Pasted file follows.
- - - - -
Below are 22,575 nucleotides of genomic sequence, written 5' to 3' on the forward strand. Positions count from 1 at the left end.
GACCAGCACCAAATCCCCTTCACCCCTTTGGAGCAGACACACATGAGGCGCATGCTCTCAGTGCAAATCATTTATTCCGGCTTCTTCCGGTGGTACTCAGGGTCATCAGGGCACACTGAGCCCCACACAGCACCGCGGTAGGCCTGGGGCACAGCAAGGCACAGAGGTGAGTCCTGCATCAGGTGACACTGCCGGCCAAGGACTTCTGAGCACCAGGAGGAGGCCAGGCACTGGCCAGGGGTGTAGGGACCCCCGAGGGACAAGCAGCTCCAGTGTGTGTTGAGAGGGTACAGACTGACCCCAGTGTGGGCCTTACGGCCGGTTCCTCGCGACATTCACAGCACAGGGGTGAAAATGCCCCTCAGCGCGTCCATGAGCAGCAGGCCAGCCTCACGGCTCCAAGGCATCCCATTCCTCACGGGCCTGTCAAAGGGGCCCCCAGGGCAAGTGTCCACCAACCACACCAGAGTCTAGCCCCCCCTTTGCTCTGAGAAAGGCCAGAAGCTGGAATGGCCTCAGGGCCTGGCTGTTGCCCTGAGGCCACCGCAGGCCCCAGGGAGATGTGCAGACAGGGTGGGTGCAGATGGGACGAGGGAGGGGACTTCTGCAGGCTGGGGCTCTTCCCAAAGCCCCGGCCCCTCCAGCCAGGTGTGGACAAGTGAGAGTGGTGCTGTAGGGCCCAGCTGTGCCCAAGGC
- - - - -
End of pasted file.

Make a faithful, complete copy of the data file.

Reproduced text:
Below are 22,575 nucleotides of genomic sequence, written 5' to 3' on the forward strand. Positions count from 1 at the left end.
GACCAGCACCAAATCCCCTTCACCCCTTTGGAGCAGACACACATGAGGCGCATGCTCTCAGTGCAAATCATTTATTCCGGCTTCTTCCGGTGGTACTCAGGGTCATCAGGGCACACTGAGCCCCACACAGCACCGCGGTAGGCCTGGGGCACAGCAAGGCACAGAGGTGAGTCCTGCATCAGGTGACACTGCCGGCCAAGGACTTCTGAGCACCAGGAGGAGGCCAGGCACTGGCCAGGGGTGTAGGGACCCCCGAGGGACAAGCAGCTCCAGTGTGTGTTGAGAGGGTACAGACTGACCCCAGTGTGGGCCTTACGGCCGGTTCCTCGCGACATTCACAGCACAGGGGTGAAAATGCCCCTCAGCGCGTCCATGAGCAGCAGGCCAGCCTCACGGCTCCAAGGCATCCCATTCCTCACGGGCCTGTCAAAGGGGCCCCCAGGGCAAGTGTCCACCAACCACACCAGAGTCTAGCCCCCCCTTTGCTCTGAGAAAGGCCAGAAGCTGGAATGGCCTCAGGGCCTGGCTGTTGCCCTGAGGCCACCGCAGGCCCCAGGGAGATGTGCAGACAGGGTGGGTGCAGATGGGACGAGGGAGGGGACTTCTGCAGGCTGGGGCTCTTCCCAAAGCCCCGGCCCCTCCAGCCAGGTGTGGACAAGTGAGAGTGGTGCTGTAGGGCCCAGCTGTGCCCAAGGC